Step 4: Cut and Fill Box

Using a shot glass, I marked eyeholes and cut them. Between, I also cut a trapezoid shape with concave sides to accomodate noses.

An initial test with the mirrors showed they needed to be much closer to the eyeholes than I expected, so I cut a strip of card with tabs on the sides, which filled nearly 1/2 the box when folded and glued in place.

I also decided I didn't like the hole in the top, so covered it from beneath with a conveniently fitting picture of a bug glued to a panel of cereal box card. That's shown here in a dry run, but was later glued in place.

Step 5: Lighting

My initial thoughts on lighting the inside of the box had been to use the hole in the top, but it bothered me because the light was uneven. My second idea was to cut panels in the sides, but I thought it would be a shame to destroy the kitschy O'Band graphics, and with the mirrors moved forward the panels would be tiny anyway.

So, I settled on cutting a window into the bottom of the box. Inserting the mirror section, I carefully marked and punctured the bottom of the box. Using the marks, I drew a curving outline on the underside and cut it out.

I rounded any squarish bits on the cuts between the eye holes and nose piece, and reinforced the nose piece with a strip of card.

I then cut a panel of card to correspond to the window with the plain face up, and a piece of grease proof paper to sandwich between the panel and the box. Once they were stuck in place, I glued the bottom of the nose piece on top of them. A window this shape on the bottom face of the box makes the innards more aesthetically interesting by creating a clover shape when the mirrors are installed.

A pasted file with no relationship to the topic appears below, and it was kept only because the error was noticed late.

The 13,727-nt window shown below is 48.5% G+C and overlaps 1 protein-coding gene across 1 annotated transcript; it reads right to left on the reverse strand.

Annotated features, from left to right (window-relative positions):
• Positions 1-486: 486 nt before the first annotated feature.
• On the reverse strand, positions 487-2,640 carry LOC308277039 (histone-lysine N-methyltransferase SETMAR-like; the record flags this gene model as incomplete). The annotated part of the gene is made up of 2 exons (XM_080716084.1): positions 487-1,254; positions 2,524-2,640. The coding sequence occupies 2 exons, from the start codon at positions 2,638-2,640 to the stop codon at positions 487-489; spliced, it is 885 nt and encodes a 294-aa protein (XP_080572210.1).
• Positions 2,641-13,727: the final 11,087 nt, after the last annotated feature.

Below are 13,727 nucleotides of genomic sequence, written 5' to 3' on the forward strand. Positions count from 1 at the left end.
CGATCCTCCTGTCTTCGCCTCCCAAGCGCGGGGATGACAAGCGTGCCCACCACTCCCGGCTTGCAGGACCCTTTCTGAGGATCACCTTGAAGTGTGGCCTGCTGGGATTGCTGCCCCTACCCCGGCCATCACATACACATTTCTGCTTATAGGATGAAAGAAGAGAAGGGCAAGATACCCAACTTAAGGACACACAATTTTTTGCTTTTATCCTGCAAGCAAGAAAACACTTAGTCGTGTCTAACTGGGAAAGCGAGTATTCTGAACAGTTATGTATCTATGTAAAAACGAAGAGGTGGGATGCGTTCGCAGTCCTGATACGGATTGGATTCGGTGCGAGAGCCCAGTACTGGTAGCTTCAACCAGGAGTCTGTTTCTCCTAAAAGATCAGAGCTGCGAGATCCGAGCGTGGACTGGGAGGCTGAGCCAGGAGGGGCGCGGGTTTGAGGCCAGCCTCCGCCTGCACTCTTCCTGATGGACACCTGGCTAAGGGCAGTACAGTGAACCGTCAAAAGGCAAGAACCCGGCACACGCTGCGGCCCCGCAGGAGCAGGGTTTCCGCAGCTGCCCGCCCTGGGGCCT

Also, the tabs on the side panels of the box projected over the eye holes, so they were trimmed to fit.

Step 6: Tweaking

An initial dry assembly showed that the Looty just made a reversed stereoscopic image, which was dull.

Two quickly made and installed baffles, detailed in the images, cut the eyelines up and made a much more interesting effect. It now causes the user to appear as a crazed imp by reducing the distance between their reflected eyes. Much better :)

Step 7: Replenisher of Souls? or Their Undoing?

So here you have a completed Looty. No, actually I do. Mine.

The first time I got my eyes to move independently, it made me recoil.

Close one eye and you get to watch it open again with the other. Tilting or turning your head causes the mirror image to move the opposite way; it reflects you as other people actually see you, apart from the missing chunk of face between your eyes. Tilt the Looty 45 degrees and your reflection turns through 90. It also emphasizes differences in color perception.

It seems to be a source of brief amusement for anyone who picks it up. Yesterday, a guest turned it on its side and used it to inspect his nose hair.

After a short while though, looking into this thing begins to seem like some weird form of bi-polar narcissism.